California's record-breaking drought has caused the Sierra Nevada Mountains' snowpack to hit its lowest levels in the past 5 centuries, a new study reveals.
The California drought is heading to its record breaking fifth year and it has affected everything in the region from agriculture to hydropower generation to the lives of common people.
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The condition of snowpack in California's Sierra Nevada Mountains is another ominous sign of the severity of the drought. According to a latest study, this year Sierra Nevada Mountains’ snowpack has fallen to its lowest level in the past 5 centuries.
“Our study really points to the extreme character of the 2014-15 winter. This is not just unprecedented over 80 years – it’s unprecedented over 500 years.” Valerie Trouet, professor from University of Arizona and lead author of the study said.
To compare 2015 snowpack with the snowpack levels of previous years, Trouet and her colleagues analyzed tree-ring data from 1405 to 2005, reflecting annual winter precipitation in California and annual snowpack measurements since 1930.
Snowpack level is generally measured April 1 each year, a time when snow is at its peak. Snowpack at Sierra Nevada unusually has five feet of snow, but this year when snow was measured there was just a bare ground at the site, contributing to the water crises in California.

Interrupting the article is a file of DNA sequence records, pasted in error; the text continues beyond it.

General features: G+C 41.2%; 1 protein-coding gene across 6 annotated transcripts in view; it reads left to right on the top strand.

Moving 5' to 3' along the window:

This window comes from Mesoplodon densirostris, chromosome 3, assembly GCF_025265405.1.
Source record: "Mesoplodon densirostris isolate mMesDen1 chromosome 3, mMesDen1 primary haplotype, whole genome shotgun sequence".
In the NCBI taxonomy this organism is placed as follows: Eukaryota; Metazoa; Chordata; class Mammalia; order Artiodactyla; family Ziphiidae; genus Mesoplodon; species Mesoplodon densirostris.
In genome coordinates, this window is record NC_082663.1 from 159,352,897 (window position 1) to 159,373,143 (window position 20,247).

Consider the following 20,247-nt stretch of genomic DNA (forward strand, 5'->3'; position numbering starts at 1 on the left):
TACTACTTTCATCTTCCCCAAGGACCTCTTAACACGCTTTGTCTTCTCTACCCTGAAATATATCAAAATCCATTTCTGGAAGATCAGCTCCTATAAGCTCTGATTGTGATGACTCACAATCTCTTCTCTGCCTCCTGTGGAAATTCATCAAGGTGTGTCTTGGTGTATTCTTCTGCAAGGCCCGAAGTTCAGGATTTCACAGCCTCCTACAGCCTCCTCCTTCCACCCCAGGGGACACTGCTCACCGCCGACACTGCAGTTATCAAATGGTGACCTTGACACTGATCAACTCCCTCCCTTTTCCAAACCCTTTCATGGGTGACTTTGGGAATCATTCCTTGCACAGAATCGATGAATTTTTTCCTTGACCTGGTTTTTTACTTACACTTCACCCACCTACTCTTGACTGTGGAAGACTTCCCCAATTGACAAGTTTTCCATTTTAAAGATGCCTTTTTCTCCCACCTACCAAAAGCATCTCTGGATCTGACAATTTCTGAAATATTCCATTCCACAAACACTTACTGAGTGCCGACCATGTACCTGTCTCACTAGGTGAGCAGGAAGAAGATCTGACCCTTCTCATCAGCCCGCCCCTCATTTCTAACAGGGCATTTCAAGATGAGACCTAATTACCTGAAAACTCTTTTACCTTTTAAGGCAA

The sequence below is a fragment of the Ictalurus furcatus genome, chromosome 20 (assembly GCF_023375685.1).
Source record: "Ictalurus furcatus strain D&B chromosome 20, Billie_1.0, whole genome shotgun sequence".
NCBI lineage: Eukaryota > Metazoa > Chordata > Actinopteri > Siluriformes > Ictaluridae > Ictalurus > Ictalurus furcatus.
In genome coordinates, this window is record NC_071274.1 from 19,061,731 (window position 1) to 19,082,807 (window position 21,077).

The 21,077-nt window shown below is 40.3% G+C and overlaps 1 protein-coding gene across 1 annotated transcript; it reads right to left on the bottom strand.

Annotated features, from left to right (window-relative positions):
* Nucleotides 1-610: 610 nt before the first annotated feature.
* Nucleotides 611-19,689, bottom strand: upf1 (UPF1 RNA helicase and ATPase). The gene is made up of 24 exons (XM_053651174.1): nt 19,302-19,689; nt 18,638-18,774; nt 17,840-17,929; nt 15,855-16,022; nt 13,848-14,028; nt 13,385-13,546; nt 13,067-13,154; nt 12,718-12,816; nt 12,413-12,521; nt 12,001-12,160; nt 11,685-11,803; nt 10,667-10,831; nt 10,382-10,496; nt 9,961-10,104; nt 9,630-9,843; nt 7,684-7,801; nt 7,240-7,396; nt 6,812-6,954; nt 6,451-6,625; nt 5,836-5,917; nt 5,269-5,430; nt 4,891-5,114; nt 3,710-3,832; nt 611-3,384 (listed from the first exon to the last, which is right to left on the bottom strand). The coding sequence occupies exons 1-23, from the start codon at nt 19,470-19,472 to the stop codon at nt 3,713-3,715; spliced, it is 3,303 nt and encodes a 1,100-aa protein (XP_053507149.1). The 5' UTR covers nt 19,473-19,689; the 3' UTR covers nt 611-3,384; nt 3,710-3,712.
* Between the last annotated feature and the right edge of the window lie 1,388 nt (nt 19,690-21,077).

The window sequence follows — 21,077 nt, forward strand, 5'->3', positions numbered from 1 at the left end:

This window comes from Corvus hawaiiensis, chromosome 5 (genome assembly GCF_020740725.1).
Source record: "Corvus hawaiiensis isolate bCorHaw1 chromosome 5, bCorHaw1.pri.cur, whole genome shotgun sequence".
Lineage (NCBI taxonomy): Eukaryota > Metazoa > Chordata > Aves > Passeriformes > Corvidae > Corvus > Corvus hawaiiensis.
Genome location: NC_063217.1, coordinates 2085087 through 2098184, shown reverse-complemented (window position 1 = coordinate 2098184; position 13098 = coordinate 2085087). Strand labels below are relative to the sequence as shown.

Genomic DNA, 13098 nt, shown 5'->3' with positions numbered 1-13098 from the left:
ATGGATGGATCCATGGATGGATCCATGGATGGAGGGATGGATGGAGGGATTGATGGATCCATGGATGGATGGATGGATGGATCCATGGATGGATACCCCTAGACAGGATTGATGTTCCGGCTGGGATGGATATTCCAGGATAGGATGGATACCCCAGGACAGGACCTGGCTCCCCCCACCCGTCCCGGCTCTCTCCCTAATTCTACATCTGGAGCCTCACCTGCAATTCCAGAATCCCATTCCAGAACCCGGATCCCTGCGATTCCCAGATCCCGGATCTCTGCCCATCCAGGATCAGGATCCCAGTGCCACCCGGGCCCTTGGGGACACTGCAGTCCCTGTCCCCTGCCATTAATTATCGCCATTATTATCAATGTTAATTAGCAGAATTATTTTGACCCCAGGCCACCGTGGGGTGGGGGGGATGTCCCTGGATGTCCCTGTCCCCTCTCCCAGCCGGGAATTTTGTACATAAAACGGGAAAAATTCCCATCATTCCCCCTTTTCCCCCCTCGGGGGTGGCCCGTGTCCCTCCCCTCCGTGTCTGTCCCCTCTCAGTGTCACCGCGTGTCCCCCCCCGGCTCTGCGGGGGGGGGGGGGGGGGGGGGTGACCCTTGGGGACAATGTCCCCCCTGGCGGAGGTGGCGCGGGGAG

“Sierra Nevada snowpack plays a critical role in replenishing the state’s water reservoirs and provides 30 percent of its water supply,” study reads. “As a result, a multi-year and severe snowpack decline can actually impact human and natural systems, including urban and agricultural water supplies, hydroelectric power and wildfire risk.”
In a summer dry climate such as California, water is stored in winter and used in the summer when there is no precipitation. The lack of snow in 2015 on the Sierra Nevada Mountains is a result of extremely low winter precipitation combined with record high temperatures.
Snow continued to melt slowly in the warmer months of the year while less than usual snow was accumulated in winter. Less snow in winter means there is a less water to use during California’s dry summer.
California drought began in 2012 and is one of the most severe droughts on record. But experts are expecting more droughts of such nature as temperatures continued to rise.
“We should be prepared for this type of drought to occur much more frequently because of rising temperatures,” said Trouet. “Anthropogenic warming is making the drought more severe.”
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The study was published in journal Nature Climate Change.